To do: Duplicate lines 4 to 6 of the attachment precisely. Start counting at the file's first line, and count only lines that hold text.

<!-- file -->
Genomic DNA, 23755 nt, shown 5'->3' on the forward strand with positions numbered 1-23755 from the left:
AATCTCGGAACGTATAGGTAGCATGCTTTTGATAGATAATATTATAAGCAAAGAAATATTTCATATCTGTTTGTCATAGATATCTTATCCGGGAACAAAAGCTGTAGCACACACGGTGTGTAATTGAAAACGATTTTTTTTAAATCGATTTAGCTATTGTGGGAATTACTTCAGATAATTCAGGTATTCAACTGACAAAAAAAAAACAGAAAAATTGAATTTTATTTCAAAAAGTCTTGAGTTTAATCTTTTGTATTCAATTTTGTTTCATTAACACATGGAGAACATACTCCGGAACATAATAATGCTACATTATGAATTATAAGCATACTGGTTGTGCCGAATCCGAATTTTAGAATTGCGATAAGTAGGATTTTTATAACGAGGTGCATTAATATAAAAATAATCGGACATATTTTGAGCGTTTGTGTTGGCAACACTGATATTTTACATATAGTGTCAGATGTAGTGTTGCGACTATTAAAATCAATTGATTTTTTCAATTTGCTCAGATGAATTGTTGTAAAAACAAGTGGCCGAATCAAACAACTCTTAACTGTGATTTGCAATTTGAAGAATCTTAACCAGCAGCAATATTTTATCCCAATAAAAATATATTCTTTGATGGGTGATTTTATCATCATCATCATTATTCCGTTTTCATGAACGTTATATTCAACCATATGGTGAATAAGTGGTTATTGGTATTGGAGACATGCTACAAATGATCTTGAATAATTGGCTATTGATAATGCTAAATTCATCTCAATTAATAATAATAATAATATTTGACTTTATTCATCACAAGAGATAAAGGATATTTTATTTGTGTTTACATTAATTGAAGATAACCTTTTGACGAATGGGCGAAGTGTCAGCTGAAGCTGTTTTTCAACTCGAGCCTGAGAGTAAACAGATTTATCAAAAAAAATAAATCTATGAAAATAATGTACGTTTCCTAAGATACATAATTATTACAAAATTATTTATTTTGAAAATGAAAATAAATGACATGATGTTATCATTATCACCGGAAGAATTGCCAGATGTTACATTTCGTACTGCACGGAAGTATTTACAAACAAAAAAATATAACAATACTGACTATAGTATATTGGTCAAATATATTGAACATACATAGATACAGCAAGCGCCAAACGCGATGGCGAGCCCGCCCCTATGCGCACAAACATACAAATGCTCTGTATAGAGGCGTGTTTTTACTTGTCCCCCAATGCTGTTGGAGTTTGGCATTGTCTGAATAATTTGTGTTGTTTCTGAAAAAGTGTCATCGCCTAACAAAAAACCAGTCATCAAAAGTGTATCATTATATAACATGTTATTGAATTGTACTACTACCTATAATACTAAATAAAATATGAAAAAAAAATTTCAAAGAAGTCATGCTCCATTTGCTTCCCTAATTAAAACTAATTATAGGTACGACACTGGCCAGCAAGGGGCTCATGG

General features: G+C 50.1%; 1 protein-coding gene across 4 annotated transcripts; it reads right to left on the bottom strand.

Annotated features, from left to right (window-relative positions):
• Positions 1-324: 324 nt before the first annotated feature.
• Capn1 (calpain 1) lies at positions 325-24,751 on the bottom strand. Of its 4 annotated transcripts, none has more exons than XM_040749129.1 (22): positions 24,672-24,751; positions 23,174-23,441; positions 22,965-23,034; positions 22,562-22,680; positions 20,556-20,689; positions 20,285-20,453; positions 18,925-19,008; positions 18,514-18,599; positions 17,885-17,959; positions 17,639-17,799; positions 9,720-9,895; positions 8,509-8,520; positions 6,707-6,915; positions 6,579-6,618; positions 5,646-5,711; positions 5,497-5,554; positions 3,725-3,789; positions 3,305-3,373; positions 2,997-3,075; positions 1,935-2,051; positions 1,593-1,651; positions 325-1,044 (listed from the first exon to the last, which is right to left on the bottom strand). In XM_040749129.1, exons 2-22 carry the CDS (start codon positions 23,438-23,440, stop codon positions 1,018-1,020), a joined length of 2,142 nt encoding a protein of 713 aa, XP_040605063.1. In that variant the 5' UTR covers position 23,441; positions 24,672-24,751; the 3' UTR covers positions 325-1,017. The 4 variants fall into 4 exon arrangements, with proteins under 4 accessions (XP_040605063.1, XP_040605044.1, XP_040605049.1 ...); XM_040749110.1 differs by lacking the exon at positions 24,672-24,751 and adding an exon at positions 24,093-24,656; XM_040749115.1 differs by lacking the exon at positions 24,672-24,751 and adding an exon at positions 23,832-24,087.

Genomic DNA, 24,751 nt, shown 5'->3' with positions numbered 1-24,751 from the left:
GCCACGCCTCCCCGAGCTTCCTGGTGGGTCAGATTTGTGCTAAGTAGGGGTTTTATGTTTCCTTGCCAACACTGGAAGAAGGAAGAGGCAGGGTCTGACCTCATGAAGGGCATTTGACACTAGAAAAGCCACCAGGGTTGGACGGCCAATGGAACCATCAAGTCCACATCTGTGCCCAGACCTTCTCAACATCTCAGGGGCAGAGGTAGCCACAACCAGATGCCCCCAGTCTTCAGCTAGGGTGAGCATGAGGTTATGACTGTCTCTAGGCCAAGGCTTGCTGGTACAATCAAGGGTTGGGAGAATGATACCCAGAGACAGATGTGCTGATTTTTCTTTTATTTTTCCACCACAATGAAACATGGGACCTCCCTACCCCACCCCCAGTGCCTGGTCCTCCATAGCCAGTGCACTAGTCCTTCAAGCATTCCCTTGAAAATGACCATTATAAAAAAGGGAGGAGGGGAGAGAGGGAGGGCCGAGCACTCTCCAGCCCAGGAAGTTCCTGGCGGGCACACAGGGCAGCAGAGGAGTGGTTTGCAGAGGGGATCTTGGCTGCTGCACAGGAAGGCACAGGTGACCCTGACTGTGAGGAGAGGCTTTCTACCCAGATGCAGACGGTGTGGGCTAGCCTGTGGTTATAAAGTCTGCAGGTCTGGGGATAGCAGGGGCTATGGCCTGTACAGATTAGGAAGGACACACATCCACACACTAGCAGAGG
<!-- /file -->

Annotated features, from left to right (window-relative positions):
• Positions 1-324: 324 nt before the first annotated feature.
• Capn1 (calpain 1) lies at positions 325-24,751 on the bottom strand. Of its 4 annotated transcripts, none has more exons than XM_040749129.1 (22): positions 24,672-24,751; positions 23,174-23,441; positions 22,965-23,034; positions 22,562-22,680; positions 20,556-20,689; positions 20,285-20,453; positions 18,925-19,008; positions 18,514-18,599; positions 17,885-17,959; positions 17,639-17,799; positions 9,720-9,895; positions 8,509-8,520; positions 6,707-6,915; positions 6,579-6,618; positions 5,646-5,711; positions 5,497-5,554; positions 3,725-3,789; positions 3,305-3,373; positions 2,997-3,075; positions 1,935-2,051; positions 1,593-1,651; positions 325-1,044 (listed from the first exon to the last, which is right to left on the bottom strand). In XM_040749129.1, exons 2-22 carry the CDS (start codon positions 23,438-23,440, stop codon positions 1,018-1,020), a joined length of 2,142 nt encoding a protein of 713 aa, XP_040605063.1. In that variant the 5' UTR covers position 23,441; positions 24,672-24,751; the 3' UTR covers positions 325-1,017. The 4 variants fall into 4 exon arrangements, with proteins under 4 accessions (XP_040605063.1, XP_040605044.1, XP_040605049.1 ...); XM_040749110.1 differs by lacking the exon at positions 24,672-24,751 and adding an exon at positions 24,093-24,656; XM_040749115.1 differs by lacking the exon at positions 24,672-24,751 and adding an exon at positions 23,832-24,087.